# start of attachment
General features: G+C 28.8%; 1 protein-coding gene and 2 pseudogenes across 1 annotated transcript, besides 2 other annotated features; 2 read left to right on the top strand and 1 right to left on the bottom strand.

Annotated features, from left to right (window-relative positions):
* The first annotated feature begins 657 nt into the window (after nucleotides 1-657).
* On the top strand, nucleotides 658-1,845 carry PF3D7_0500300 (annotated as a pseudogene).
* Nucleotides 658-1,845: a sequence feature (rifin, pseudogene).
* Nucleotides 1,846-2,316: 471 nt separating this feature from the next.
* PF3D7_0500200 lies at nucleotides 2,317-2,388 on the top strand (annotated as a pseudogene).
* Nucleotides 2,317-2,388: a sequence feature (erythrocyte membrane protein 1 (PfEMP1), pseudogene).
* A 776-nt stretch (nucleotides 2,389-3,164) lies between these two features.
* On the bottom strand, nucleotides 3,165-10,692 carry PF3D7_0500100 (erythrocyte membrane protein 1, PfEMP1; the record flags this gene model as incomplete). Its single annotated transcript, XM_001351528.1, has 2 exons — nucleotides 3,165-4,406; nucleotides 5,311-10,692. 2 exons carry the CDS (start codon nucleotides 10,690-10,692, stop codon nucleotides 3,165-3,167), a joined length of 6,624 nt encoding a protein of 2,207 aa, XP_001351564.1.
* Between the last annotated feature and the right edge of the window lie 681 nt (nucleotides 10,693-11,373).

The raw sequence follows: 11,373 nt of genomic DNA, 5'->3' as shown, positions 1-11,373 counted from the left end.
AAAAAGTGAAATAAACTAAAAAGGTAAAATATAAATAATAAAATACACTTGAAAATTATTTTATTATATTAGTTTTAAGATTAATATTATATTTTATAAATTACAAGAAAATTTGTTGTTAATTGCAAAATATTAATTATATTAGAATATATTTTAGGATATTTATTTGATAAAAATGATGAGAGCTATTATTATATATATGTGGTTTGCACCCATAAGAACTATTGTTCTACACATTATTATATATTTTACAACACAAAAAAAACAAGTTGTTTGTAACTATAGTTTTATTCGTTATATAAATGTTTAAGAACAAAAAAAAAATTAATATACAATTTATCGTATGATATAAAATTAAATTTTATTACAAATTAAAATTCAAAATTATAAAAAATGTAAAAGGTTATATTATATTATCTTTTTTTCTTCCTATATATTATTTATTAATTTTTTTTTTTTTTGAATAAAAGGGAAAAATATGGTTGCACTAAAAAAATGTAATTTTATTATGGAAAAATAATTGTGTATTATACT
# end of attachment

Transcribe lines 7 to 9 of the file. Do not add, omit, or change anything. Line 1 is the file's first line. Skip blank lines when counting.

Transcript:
* PF3D7_0500200 lies at nucleotides 2,317-2,388 on the top strand (annotated as a pseudogene).
* Nucleotides 2,317-2,388: a sequence feature (erythrocyte membrane protein 1 (PfEMP1), pseudogene).
* A 776-nt stretch (nucleotides 2,389-3,164) lies between these two features.